The Vicar of Tombstone
For the last six months, since Palm Sunday, I have been the priest principally serving the small congregation of Saint Paul's Episcopal Church in Tombstone. As I came here the first time to serve, I thought of a predecessor, young Endicott Peabody, who had taken the same road 135 years ago and served about six months. He had a predecessor, who had a brief and unsatisfactory tenure around the time of the gunfight behind the O.K. Corral. He arrived with the blessing of the new missionary bishop of the Arizona Territory and at the invitation of a town resident, a friend of the family. I arrived at the suggestion of the bishop and at the invitation of the congregation.
Young Peabody had arrived atop a stagecoach; the driver regaling him with stories of a stagecoach robbery on that route not six months before. I arrived by automobile, on the same road, with stories of that same robbery, and other crimes, regaled upon me by sources written and oral.
That robbery was or was not with the connivance of John (Doc) Holliday, who did or did not leave town on a rented horse at exactly the time of the robbery.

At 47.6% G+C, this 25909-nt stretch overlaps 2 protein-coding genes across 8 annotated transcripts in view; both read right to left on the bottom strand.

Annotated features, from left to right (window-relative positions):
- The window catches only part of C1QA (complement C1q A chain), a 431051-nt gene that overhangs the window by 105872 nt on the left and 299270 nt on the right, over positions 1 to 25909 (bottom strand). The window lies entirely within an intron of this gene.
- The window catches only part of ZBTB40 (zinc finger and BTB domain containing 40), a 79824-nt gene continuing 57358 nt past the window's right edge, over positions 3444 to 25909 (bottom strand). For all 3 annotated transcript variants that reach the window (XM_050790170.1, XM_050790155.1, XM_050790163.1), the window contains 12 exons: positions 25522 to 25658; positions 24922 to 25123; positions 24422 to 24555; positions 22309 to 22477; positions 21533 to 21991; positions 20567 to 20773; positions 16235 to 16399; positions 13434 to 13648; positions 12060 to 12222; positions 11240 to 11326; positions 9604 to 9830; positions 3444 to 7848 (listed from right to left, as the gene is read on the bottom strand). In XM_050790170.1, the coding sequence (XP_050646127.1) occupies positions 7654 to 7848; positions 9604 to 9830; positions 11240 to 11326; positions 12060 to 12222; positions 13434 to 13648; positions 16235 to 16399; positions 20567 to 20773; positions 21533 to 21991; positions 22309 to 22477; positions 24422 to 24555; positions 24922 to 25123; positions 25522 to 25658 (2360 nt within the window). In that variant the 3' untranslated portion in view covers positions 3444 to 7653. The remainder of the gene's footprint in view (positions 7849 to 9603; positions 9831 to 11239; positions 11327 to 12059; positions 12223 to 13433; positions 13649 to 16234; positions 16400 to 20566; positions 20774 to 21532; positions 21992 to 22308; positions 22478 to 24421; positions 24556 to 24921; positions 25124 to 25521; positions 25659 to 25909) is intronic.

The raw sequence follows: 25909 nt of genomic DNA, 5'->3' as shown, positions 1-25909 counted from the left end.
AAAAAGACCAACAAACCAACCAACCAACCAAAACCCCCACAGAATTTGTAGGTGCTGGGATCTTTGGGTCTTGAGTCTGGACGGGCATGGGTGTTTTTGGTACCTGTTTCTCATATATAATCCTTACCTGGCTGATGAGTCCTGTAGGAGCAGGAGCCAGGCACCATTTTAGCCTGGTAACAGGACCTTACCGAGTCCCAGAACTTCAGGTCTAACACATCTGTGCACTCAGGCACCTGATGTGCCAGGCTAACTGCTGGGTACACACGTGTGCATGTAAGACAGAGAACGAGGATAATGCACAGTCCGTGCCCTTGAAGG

It seems like every incident in Tombstone and environs has at least two versions. Everybody has an opinion, and a couple of spares. Most recently, gunfire erupted in a saloon named for the same hot-headed dentist. In this case, versions diverge. The bar owner, and the man charged for discharging a pistol inside a saloon, have published versions of their own, the former in his own newspaper and on his own Facebook page, while the person receiving the bullet, and law enforcement, and other interested parties, have a different tale to tell.
The medevac helicopter from Saint David did or did not airlift the injured party to the medical center in Tucson. And so forth.
Back in the day the stagecoach driver did not take selfies, nor did his paying passengers post anything on social media about their experience. Nevertheless versions of the story abounded, and rebounded, on said doctor. For as noted above, that fall also saw the infamous shootout in the narrow confines of an alley behind a livery stable. The mortally wounded fell on the street corner of Third and Fremont. My church was across the street and a block north of that corner....
(To be continued.)
Eliza Linley My ancestor, Martin Ruter Peel, was a mining engineer in Tombstone, shot and killed for the copper mine payroll he was carrying from the bank to the mine in 1882. His father was the judge. Wyatt Earp came to the house to offer to find and kill the two men who shot him, but Judge Peel would have none of it, as it was not a legal solution. Never mind,the two murderers fled across the border and were killed for the stolen payroll. Exciting times. Welcome to Tombstone, vicar! (Martin is buried at Boot Hill).